Research Awards

Dr. Mark Clemons

Cancer Therapeutics Program
Winner of the
Dr. Michel Chrétien Researcher of the Year Award

Dr. Mark Clemons is a tremendously productive physician-researcher whose deep concern for his patients is at the root of his drive to conduct research. As a medical oncologist he takes great satisfaction in the role that research plays in helping his patients navigate the turbulent waters of a cancer diagnosis.

"Our patients are often terrified to discover they have cancer, so it's important for me to be able to reassure them that, through research, we can help them make the best treatment decisions for themselves and their families," said Dr. Clemons, a medical oncologist at The Ottawa Hospital, a Clinical Investigator at the Ottawa Hospital Research Institute and an Associate Professor in the Department of Medicine at the University of Ottawa.

Passionate about improving the treatment options for his breast cancer patients, Dr. Clemons wants to provide them with tailored therapies that have the fewest side effects and best possible outcome. "It's about giving the right drug to the right patient at the right dose at the right time, so the patient can live longer and better," said Dr. Clemons.

To do this, many clinical assumptions need questioning and these questions need answering. Dr. Clemons is doing his utmost to tackle them.

Since arriving at The Ottawa Hospital from Toronto in 2009, he has published more than 55 papers and attracted $1 million to conduct clinical trials, exploring questions such as: "If someone's breast cancer poses a low risk of damaging the bone, can we improve their quality of life by reducing the dose and frequency of the treatment used to combat this damage?" The 2012 results from an initial clinical trial on this question indicate that, yes, this is likely the case. Dr. Clemons' team found that administering the drug pamidronate every 12 weeks to women in the low-risk group was as effective as administering it every three to four weeks, thus improving the quality of life for these women.

In 2012, Dr. Clemons published a paper in the Journal of Clinical Oncology that has changed practice around the world.

It started from a hunch, informed by his experience with his breast cancer patients. Breast cancer treatment uses therapies tailored to the molecular profile of a tumour — some requiring chemotherapy, some not.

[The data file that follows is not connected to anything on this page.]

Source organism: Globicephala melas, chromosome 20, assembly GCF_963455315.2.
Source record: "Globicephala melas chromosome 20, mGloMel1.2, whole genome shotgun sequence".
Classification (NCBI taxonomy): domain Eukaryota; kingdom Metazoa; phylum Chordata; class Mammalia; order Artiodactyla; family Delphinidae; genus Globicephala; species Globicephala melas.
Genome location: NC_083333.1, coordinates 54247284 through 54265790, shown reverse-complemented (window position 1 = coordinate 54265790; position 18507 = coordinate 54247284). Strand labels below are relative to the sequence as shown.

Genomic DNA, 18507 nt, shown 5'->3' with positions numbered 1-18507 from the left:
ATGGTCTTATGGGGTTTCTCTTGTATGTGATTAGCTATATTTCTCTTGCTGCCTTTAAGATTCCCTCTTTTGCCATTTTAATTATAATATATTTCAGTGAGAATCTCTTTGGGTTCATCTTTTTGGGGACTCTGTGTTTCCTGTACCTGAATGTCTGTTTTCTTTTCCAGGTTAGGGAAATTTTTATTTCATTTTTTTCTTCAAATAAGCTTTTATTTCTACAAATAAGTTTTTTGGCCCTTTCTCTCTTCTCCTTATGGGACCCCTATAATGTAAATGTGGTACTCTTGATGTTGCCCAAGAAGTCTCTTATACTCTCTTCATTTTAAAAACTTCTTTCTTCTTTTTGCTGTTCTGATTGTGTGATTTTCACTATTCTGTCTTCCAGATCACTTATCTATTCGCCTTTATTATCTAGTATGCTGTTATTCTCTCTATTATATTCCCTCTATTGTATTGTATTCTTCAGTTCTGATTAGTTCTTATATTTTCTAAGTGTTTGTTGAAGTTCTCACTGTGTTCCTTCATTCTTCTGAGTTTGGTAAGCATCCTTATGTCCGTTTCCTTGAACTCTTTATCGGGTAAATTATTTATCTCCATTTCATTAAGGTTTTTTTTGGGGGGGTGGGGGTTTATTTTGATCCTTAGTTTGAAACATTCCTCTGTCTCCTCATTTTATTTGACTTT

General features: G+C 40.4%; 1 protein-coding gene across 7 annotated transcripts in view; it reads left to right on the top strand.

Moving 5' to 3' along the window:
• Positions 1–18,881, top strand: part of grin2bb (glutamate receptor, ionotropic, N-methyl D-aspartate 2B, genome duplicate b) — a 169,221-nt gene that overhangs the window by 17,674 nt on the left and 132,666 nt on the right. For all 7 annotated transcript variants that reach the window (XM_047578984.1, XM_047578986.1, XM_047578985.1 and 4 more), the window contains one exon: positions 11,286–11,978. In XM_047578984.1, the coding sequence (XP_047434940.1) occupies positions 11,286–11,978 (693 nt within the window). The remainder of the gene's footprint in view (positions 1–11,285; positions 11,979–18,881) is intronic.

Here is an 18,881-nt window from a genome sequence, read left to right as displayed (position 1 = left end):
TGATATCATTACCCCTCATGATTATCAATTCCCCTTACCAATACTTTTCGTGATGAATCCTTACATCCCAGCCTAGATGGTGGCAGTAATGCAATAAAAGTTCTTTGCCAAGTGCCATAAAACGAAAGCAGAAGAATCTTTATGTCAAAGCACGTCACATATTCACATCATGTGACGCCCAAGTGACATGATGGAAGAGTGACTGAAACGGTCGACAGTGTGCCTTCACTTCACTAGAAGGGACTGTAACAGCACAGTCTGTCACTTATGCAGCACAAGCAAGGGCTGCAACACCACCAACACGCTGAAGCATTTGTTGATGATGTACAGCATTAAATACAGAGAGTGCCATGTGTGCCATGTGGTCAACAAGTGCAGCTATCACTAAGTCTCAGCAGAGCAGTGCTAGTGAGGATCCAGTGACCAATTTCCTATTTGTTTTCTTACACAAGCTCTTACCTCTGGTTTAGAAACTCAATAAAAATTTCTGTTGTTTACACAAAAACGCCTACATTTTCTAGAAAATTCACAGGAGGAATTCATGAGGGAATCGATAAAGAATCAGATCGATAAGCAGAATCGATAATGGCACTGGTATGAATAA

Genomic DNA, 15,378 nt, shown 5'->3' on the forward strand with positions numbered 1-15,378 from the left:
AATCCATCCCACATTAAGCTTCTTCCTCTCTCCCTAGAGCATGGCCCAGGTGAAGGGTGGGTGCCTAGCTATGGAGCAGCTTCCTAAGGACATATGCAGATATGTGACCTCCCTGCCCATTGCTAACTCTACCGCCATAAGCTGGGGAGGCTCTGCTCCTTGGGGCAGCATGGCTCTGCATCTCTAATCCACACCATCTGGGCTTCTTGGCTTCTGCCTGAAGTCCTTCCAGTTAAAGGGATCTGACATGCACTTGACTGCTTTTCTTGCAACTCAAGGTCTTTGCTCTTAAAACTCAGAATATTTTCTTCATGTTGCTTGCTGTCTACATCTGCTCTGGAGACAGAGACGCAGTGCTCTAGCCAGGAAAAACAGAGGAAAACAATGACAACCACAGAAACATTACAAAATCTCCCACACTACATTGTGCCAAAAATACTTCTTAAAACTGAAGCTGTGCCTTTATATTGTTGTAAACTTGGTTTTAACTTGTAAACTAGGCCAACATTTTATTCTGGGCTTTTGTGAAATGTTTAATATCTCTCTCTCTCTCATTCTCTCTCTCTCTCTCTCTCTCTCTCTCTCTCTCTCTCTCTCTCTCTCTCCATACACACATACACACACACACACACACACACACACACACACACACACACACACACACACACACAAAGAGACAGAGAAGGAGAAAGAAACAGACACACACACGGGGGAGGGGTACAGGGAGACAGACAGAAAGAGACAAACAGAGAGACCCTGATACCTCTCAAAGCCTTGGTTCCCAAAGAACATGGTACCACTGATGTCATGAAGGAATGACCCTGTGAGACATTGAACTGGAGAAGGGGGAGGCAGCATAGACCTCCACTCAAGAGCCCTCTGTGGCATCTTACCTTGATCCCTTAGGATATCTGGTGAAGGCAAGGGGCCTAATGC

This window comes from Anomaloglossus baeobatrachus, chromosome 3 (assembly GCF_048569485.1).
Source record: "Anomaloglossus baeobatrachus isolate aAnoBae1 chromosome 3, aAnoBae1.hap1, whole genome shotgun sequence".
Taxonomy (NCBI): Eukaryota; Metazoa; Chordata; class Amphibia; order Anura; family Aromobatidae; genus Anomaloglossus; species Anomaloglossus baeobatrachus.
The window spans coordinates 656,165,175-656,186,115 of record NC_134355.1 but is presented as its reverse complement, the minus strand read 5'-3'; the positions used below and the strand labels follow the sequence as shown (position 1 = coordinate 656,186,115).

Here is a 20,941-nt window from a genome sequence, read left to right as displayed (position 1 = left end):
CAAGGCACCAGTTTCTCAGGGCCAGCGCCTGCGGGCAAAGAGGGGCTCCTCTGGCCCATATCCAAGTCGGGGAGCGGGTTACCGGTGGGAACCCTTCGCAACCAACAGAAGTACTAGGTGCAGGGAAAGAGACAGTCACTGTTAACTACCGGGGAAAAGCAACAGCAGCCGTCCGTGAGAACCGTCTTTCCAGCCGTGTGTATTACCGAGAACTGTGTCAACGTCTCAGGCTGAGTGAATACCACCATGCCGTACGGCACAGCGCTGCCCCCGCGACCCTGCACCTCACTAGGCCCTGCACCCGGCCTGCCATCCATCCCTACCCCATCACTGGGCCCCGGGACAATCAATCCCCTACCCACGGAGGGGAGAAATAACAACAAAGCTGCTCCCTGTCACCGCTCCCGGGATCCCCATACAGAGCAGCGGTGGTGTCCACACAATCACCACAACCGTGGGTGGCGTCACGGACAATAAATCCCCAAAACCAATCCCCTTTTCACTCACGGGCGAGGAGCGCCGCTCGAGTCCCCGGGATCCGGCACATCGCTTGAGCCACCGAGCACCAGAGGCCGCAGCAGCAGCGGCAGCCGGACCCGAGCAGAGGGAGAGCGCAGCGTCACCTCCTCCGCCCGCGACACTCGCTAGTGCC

"I knew intuitively that tumour cell behaviour had to evolve in patients with the passing of time and exposure to different treatments," said Dr. Clemons. "This challenged the clinical dogma of the time that, even if this did happen, a patient's care would remain the same if the cancer returned."

So he asked: What happens when breast cancer comes back and spreads to other organ? Does its profile change? Should physicians continue to assume that it will be the same as the original tumour? Could we avoid chemotherapy for some?

To answer this, Dr. Clemons designed a clinical trial that involved 121 women with metastatic breast cancer. He found that in nearly 40 per cent of cases, the cancer had changed, making it more or less susceptible to certain treatments. Doing a second biopsy to check the molecular profile of the secondary tumours resulted in better treatment for one in seven women in the study.

It is now considered best practice to check the molecular profile of breast cancer recurrence if possible. Indeed, this is increasingly being explored across a range of other cancer types in a series of ongoing studies in Ottawa and elsewhere.

Being able to provide the best, most compassionate care to individual patients drives Dr. Clemons, but research brings it to a whole other level. "I gain the greatest satisfaction when I see how studies that I have been directly involved in affect the care I can provide my patients."